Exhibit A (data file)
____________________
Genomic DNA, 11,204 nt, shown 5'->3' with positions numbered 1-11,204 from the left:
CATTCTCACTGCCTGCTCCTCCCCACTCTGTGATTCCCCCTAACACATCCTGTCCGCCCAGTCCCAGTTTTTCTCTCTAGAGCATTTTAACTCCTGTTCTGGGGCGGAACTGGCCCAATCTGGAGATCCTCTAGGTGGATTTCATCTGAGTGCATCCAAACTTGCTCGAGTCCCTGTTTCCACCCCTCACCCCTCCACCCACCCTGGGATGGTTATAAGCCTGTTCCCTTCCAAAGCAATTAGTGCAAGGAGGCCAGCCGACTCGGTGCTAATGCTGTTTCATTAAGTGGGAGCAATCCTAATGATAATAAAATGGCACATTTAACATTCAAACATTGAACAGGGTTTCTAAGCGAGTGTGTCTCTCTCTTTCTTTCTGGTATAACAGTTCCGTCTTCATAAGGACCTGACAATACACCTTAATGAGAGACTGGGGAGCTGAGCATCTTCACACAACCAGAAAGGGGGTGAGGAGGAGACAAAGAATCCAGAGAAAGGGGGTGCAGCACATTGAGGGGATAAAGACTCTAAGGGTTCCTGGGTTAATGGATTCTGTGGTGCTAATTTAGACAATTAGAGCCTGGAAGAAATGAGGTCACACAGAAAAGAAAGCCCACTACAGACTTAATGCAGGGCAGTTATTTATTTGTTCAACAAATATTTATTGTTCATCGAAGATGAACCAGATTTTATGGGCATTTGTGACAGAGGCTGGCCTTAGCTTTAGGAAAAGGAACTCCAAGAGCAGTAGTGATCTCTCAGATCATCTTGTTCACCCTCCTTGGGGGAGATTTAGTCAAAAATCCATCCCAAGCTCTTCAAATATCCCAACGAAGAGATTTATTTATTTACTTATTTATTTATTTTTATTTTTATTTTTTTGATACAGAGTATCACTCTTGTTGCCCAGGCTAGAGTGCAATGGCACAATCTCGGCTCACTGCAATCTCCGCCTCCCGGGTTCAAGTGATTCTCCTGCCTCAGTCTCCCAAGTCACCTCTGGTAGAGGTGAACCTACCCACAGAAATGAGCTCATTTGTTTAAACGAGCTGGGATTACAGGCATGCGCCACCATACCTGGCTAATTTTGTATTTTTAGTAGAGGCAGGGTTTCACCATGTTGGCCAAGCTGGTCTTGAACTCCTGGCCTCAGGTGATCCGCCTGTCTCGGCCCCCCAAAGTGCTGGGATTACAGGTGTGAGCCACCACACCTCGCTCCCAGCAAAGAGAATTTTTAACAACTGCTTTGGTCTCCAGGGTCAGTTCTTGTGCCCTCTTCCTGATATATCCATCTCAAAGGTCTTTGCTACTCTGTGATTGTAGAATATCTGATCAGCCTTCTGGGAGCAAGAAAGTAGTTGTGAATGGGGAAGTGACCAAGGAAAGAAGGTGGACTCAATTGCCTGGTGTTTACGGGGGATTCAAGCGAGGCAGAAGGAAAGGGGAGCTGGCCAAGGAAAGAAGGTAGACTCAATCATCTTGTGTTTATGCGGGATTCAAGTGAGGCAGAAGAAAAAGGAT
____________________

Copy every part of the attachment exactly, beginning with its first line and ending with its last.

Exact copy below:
Genomic DNA, 11,204 nt, shown 5'->3' with positions numbered 1-11,204 from the left:
CATTCTCACTGCCTGCTCCTCCCCACTCTGTGATTCCCCCTAACACATCCTGTCCGCCCAGTCCCAGTTTTTCTCTCTAGAGCATTTTAACTCCTGTTCTGGGGCGGAACTGGCCCAATCTGGAGATCCTCTAGGTGGATTTCATCTGAGTGCATCCAAACTTGCTCGAGTCCCTGTTTCCACCCCTCACCCCTCCACCCACCCTGGGATGGTTATAAGCCTGTTCCCTTCCAAAGCAATTAGTGCAAGGAGGCCAGCCGACTCGGTGCTAATGCTGTTTCATTAAGTGGGAGCAATCCTAATGATAATAAAATGGCACATTTAACATTCAAACATTGAACAGGGTTTCTAAGCGAGTGTGTCTCTCTCTTTCTTTCTGGTATAACAGTTCCGTCTTCATAAGGACCTGACAATACACCTTAATGAGAGACTGGGGAGCTGAGCATCTTCACACAACCAGAAAGGGGGTGAGGAGGAGACAAAGAATCCAGAGAAAGGGGGTGCAGCACATTGAGGGGATAAAGACTCTAAGGGTTCCTGGGTTAATGGATTCTGTGGTGCTAATTTAGACAATTAGAGCCTGGAAGAAATGAGGTCACACAGAAAAGAAAGCCCACTACAGACTTAATGCAGGGCAGTTATTTATTTGTTCAACAAATATTTATTGTTCATCGAAGATGAACCAGATTTTATGGGCATTTGTGACAGAGGCTGGCCTTAGCTTTAGGAAAAGGAACTCCAAGAGCAGTAGTGATCTCTCAGATCATCTTGTTCACCCTCCTTGGGGGAGATTTAGTCAAAAATCCATCCCAAGCTCTTCAAATATCCCAACGAAGAGATTTATTTATTTACTTATTTATTTATTTTTATTTTTATTTTTTTGATACAGAGTATCACTCTTGTTGCCCAGGCTAGAGTGCAATGGCACAATCTCGGCTCACTGCAATCTCCGCCTCCCGGGTTCAAGTGATTCTCCTGCCTCAGTCTCCCAAGTCACCTCTGGTAGAGGTGAACCTACCCACAGAAATGAGCTCATTTGTTTAAACGAGCTGGGATTACAGGCATGCGCCACCATACCTGGCTAATTTTGTATTTTTAGTAGAGGCAGGGTTTCACCATGTTGGCCAAGCTGGTCTTGAACTCCTGGCCTCAGGTGATCCGCCTGTCTCGGCCCCCCAAAGTGCTGGGATTACAGGTGTGAGCCACCACACCTCGCTCCCAGCAAAGAGAATTTTTAACAACTGCTTTGGTCTCCAGGGTCAGTTCTTGTGCCCTCTTCCTGATATATCCATCTCAAAGGTCTTTGCTACTCTGTGATTGTAGAATATCTGATCAGCCTTCTGGGAGCAAGAAAGTAGTTGTGAATGGGGAAGTGACCAAGGAAAGAAGGTGGACTCAATTGCCTGGTGTTTACGGGGGATTCAAGCGAGGCAGAAGGAAAGGGGAGCTGGCCAAGGAAAGAAGGTAGACTCAATCATCTTGTGTTTATGCGGGATTCAAGTGAGGCAGAAGAAAAAGGAT